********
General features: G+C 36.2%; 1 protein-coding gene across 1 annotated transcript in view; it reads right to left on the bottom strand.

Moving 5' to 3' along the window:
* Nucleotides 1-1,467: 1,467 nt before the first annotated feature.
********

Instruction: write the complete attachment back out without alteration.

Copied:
General features: G+C 36.2%; 1 protein-coding gene across 1 annotated transcript in view; it reads right to left on the bottom strand.

Moving 5' to 3' along the window:
* Nucleotides 1-1,467: 1,467 nt before the first annotated feature.